June 2, 2003

Reading Nelson

by Noah Wardrip-Fruin · , 11:10 pm

In the Narrative as Virtual Reality comments thread, I’ve suggested rather strongly that those who plan to discuss hypertext should read the work of Ted Nelson — as both the term “hypertext” and the ideas it describes come from his writings.

Of course, such suggestions often lead to the question, “Where can I read Nelson’s writings?” Unfortunately, they aren’t found in the local chain bookstore, and perhaps not even in the local research library. So I’ve put together a few pointers.

2 Responses to “Reading Nelson”

  1. andrew Says:

    Noah, I just read up on ZigZag, following your link. It’s an impressive and ambitious set of ideas, worth reading up on. It connects with our current discussion of artist programmers in its proclamation, “It is time to return real programming to users and even beginning users, to whom it has been denied since 1984.” (In the spirit of ZigZag, I’ve attempted to create a two-way link between this Nelson comment thread and the artist programmer comment thread.)

    Here’s some snippets from an essay on ZigZag programming, from 1999:

    “We want to make it easy for users to program, creating their own scripts and loops of function– especially position and animation of contents in space, response to users, numerical functions. … The problem of programming is fundamentally the problem of human visualization and understanding of what we tell want our machines to do, and relating such plans to what we *want* them to do. The popular and conventional programming systems represent particular compromises and styles of trying to manage this complexity. … [B]ecause ordinary programming lacks an intrinsic structure of connection, the structure of connection is managed by a variety of conventions and utilities that have to be too complicated. However, since ZigZag has an intrinsic structure of connection, it should be possible to skip most of that cross-referencing and maintain connections between program parts directly. For instance, there may be relatively little need for variable names or labels.”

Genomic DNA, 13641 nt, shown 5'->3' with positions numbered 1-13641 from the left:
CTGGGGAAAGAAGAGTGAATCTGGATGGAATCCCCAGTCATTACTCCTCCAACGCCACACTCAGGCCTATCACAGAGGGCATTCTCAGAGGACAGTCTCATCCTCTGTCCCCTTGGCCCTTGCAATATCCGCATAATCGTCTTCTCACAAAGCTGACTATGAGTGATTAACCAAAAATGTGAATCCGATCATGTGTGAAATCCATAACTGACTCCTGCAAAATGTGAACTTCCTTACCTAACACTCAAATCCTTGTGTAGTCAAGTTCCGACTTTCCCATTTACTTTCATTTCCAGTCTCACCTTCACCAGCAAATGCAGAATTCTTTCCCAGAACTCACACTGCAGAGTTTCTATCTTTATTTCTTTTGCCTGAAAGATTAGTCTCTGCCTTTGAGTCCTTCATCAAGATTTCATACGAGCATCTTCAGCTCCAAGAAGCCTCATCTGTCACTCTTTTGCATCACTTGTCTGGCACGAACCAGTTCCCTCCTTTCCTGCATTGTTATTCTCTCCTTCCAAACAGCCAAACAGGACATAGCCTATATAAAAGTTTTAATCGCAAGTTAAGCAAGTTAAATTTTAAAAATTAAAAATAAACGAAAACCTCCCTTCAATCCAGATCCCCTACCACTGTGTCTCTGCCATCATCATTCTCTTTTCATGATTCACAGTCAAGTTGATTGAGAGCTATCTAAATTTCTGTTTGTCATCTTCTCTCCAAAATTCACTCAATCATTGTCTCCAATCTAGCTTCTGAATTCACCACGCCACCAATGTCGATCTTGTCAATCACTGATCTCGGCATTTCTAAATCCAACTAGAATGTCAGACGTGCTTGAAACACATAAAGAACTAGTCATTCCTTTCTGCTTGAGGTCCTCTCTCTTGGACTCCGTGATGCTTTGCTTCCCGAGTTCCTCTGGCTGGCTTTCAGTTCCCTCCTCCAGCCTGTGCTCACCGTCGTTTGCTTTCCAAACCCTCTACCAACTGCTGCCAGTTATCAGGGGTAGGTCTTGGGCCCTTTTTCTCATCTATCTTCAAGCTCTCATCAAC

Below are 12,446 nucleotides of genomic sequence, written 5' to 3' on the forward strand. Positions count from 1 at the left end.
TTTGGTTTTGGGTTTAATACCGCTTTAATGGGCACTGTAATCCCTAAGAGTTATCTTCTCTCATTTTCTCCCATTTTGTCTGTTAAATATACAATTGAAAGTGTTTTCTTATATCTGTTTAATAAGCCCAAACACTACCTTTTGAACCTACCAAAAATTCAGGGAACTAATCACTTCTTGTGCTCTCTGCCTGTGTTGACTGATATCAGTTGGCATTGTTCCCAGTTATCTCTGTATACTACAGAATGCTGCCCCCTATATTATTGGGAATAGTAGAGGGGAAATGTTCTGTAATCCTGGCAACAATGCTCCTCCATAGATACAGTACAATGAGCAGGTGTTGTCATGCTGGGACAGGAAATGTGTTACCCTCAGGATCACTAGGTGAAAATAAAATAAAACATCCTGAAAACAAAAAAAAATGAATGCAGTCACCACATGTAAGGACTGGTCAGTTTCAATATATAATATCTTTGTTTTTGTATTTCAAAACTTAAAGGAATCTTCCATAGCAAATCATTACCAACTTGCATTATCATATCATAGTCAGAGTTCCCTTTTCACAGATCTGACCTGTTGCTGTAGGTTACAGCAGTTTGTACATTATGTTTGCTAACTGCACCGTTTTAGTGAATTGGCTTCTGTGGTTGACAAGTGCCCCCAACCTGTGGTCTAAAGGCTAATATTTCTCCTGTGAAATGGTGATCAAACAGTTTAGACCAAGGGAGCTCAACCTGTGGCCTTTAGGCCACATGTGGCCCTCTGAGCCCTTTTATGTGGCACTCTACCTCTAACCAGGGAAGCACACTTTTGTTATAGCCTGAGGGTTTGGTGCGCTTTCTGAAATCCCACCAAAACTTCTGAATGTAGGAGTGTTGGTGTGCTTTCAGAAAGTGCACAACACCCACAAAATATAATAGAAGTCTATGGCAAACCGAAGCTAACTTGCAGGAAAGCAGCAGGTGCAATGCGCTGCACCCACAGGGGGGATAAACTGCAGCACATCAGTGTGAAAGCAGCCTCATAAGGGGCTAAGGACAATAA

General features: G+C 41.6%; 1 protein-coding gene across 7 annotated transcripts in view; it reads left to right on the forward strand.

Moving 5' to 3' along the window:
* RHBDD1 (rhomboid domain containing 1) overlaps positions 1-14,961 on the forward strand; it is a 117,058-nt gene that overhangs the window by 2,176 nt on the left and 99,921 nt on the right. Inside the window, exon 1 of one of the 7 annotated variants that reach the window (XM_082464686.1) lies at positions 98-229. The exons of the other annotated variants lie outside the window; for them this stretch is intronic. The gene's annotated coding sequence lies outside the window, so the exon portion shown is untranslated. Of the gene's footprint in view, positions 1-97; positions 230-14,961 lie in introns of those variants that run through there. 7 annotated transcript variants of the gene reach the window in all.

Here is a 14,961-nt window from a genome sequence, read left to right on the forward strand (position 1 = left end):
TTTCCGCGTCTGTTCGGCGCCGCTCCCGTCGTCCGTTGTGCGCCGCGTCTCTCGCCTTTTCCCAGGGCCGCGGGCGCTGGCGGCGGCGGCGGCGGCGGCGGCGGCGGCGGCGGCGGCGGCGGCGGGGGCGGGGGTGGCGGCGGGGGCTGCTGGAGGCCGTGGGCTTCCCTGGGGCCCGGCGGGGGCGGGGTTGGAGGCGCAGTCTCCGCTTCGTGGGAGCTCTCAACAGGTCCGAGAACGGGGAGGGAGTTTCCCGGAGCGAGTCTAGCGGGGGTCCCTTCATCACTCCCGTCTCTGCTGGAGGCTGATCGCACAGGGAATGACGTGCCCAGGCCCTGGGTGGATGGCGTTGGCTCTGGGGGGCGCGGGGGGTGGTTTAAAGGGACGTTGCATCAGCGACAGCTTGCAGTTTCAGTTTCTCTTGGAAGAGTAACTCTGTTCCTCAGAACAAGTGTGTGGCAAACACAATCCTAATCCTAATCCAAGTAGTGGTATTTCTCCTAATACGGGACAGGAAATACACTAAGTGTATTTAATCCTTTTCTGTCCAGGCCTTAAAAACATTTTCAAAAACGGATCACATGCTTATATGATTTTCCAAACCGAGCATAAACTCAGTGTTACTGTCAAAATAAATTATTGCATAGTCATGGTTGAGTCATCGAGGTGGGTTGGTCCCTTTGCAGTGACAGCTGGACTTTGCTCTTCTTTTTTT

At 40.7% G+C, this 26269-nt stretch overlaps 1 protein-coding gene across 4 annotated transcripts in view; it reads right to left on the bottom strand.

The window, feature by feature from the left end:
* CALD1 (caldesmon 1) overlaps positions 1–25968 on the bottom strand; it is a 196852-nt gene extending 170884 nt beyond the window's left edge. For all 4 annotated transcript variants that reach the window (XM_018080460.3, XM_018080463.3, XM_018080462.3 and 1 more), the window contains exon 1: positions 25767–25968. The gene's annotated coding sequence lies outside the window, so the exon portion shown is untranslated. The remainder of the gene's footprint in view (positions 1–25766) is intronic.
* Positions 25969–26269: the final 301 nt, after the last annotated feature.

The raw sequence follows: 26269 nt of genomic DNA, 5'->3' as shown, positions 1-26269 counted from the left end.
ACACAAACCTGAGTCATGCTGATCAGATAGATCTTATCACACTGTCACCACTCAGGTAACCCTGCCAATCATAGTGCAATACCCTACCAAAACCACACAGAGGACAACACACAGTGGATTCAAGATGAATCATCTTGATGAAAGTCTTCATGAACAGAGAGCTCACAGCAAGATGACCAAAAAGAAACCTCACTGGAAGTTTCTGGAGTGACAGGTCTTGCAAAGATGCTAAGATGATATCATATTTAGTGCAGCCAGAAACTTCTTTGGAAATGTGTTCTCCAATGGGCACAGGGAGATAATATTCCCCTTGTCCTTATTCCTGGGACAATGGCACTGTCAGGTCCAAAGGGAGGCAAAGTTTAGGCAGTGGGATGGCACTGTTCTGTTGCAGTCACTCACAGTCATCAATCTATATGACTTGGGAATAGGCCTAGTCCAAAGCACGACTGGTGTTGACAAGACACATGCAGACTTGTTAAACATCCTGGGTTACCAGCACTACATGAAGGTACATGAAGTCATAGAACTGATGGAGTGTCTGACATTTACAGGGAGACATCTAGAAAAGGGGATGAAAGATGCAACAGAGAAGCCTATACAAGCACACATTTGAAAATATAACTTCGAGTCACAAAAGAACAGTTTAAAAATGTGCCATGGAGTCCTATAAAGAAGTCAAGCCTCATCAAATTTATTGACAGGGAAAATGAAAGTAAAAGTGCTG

2. Grand Text Auto » You Can and Must Understand Giant Brains Now! Says:

    [...] In Computer: A History of the Information Machine by Martin Campbell-Kelly and William Aspray I found a reference to this book, which was apparently the first “semipopular” book about computers. Berkeley’s book expresses hopes and concerns from its own historical moment, collects a useful bibliography of important early writing on computers, and issues the first call for popular engagement with and understanding of computers. With its simple but thorough descriptions of how computer systems work, it is an ancestor of The Elements of Computer Systems, but the book is also notable as a predecessor of the populist and manifesto-like Computer Lib / Dream Machines. [...]

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